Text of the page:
There’s a lot to choose from regarding the Signal for this column: There’s the ongoing fallout from Trump’s assassination of Iranian Maj. Gen. Qassim Suleimani—from missile strikes on US bases in Iraq to the apoplectic response of Republican Senators Mike Lee and Rand Paul to the administration’s end-run around Congress’s war-making powers. Alienating key GOP senators might not be the smartest strategy now for Trump, who awaits a Senate trial after his House impeachment. In fact, it could be as dumb as assassinating the second most powerful man in Iran in order to promote world peace.
But, like the Senate trial, the Iran misadventure is probably going to dominate the news cycle in the coming weeks, so here are some other things worth paying attention to.
On the good-news front: After two federal appeals courts struck down lower-court injunctions blocking the administration’s new “public charge” rules for immigrants and would-be immigrants late last year, on Wednesday a New York appeals court upheld the third nationwide injunction. It largely got lost in all the Noise, but this ruling means that for now, the administration remains blocked in its efforts to use regulatory “reforms” to enact a wholesale restructuring of US immigration priorities to favor the affluent and lock out the poor.
Jenny Rejeske, interim advocacy director of the National Immigration Law Center, explained the Trump/Stephen Miller public charge effort as being “about sending one message: If you’re not white and you’re not wealthy, you’re not welcome. That’s against the law and, more importantly, it’s wrong.” At least some courts have reached the same conclusion.
On the bad-news front: California’s poorly worded AB5, a law ostensibly intended to rein in huge companies like Uber and Lyft, which have exploited vast pools of contract laborers in lieu of benefited employees, kicked in on January 1. The law has a good intent: to protect these workers and others like them by reclassifying them as employees entitled to benefits rather than as independent contractors. But the law will also affect self-employed people across the economic spectrum. For example, it limits freelance writers to 35 contributions per year to any one publication, thus at a stroke putting all columnists, weekly cartoonists, etc. at risk.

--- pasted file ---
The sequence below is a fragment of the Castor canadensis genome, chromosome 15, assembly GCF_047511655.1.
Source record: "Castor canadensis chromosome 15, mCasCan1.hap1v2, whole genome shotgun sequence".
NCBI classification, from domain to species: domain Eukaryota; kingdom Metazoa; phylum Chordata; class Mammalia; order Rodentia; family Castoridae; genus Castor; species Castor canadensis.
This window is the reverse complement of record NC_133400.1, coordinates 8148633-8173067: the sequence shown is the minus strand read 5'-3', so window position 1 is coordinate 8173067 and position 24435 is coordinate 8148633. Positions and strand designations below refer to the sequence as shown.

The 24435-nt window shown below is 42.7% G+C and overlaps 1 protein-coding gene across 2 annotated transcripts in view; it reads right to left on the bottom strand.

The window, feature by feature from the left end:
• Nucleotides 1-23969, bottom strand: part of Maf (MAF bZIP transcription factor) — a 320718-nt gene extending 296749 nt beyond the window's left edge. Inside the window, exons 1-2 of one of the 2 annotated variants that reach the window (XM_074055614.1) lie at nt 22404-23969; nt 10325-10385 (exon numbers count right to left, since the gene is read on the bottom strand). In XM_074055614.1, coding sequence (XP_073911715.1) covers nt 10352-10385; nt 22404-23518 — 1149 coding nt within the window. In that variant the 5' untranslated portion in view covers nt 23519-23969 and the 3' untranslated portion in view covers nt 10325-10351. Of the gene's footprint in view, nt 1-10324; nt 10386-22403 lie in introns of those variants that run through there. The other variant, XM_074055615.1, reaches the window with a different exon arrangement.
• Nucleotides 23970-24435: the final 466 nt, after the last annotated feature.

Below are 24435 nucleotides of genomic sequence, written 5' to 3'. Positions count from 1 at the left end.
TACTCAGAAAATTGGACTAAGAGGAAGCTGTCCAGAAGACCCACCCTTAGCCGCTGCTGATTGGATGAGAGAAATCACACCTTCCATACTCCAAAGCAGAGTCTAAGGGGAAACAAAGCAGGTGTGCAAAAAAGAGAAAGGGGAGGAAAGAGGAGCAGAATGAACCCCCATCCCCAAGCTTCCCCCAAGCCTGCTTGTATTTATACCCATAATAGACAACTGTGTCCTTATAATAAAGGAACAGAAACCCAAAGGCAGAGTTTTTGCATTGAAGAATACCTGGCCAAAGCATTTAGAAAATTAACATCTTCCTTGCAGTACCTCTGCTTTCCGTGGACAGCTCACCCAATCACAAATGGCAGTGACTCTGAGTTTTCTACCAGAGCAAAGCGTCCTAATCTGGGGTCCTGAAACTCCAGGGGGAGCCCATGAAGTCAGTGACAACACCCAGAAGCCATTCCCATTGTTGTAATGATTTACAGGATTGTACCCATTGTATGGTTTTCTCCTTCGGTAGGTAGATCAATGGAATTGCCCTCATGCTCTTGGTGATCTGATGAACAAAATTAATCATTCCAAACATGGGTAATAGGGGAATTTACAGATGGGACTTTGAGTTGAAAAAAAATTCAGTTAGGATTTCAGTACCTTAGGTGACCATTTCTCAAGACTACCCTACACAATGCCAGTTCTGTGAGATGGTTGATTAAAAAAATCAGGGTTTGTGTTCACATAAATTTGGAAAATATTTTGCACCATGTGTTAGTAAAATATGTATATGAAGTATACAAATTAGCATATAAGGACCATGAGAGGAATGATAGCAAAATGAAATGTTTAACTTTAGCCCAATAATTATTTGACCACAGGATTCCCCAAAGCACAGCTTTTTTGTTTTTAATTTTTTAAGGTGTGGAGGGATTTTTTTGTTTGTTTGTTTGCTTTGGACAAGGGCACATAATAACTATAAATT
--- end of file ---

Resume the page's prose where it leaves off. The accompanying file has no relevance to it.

Many groups with powerful lobbies behind them, such as doctors, managed to carve out exemptions in the wording of the bill; and Uber itself is largely refusing to cooperate with the new law, banking on its ability to overturn it via ballot initiative later this year. However, many other, less well-represented groups, including artists, writers, photographers, and other staples of California’s creative economy, did not get exemptions. They now find themselves on the wrong end of AB5, looking to the courts for legal redress.
This week, independent truckers secured an emergency temporary restraining order so they could keep driving in California. But a judge in Los Angeles refused to issue similar relief on behalf of freelance writers and photographers. So unless another court rules on their behalf, thousands of writers and artists in the state (disclosure: I live in California) could end up having to massively reduce their workloads so as not to run afoul of these new regulations. This ill-considered law will end up economically hobbling huge numbers of freelance and self-employed workers.